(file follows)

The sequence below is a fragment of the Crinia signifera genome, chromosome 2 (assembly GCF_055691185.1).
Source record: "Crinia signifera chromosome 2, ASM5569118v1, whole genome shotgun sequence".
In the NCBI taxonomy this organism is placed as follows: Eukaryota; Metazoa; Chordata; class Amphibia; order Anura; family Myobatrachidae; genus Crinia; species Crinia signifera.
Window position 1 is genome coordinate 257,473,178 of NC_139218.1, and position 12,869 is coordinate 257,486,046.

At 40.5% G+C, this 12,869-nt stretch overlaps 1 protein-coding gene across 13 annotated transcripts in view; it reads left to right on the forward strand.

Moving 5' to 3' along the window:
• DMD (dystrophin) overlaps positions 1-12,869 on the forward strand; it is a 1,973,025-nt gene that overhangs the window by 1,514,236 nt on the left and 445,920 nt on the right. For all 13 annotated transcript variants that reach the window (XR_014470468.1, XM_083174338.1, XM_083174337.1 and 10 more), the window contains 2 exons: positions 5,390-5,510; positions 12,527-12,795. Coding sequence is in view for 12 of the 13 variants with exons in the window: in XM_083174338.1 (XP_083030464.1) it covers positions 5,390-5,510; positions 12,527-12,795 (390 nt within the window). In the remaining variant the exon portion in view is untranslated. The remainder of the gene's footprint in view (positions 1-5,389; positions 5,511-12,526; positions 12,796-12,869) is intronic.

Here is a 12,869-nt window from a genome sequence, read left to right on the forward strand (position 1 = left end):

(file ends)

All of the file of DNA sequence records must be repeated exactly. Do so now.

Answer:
The sequence below is a fragment of the Crinia signifera genome, chromosome 2 (assembly GCF_055691185.1).
Source record: "Crinia signifera chromosome 2, ASM5569118v1, whole genome shotgun sequence".
In the NCBI taxonomy this organism is placed as follows: Eukaryota; Metazoa; Chordata; class Amphibia; order Anura; family Myobatrachidae; genus Crinia; species Crinia signifera.
Window position 1 is genome coordinate 257,473,178 of NC_139218.1, and position 12,869 is coordinate 257,486,046.

At 40.5% G+C, this 12,869-nt stretch overlaps 1 protein-coding gene across 13 annotated transcripts in view; it reads left to right on the forward strand.

Moving 5' to 3' along the window:
• DMD (dystrophin) overlaps positions 1-12,869 on the forward strand; it is a 1,973,025-nt gene that overhangs the window by 1,514,236 nt on the left and 445,920 nt on the right. For all 13 annotated transcript variants that reach the window (XR_014470468.1, XM_083174338.1, XM_083174337.1 and 10 more), the window contains 2 exons: positions 5,390-5,510; positions 12,527-12,795. Coding sequence is in view for 12 of the 13 variants with exons in the window: in XM_083174338.1 (XP_083030464.1) it covers positions 5,390-5,510; positions 12,527-12,795 (390 nt within the window). In the remaining variant the exon portion in view is untranslated. The remainder of the gene's footprint in view (positions 1-5,389; positions 5,511-12,526; positions 12,796-12,869) is intronic.

Here is a 12,869-nt window from a genome sequence, read left to right on the forward strand (position 1 = left end):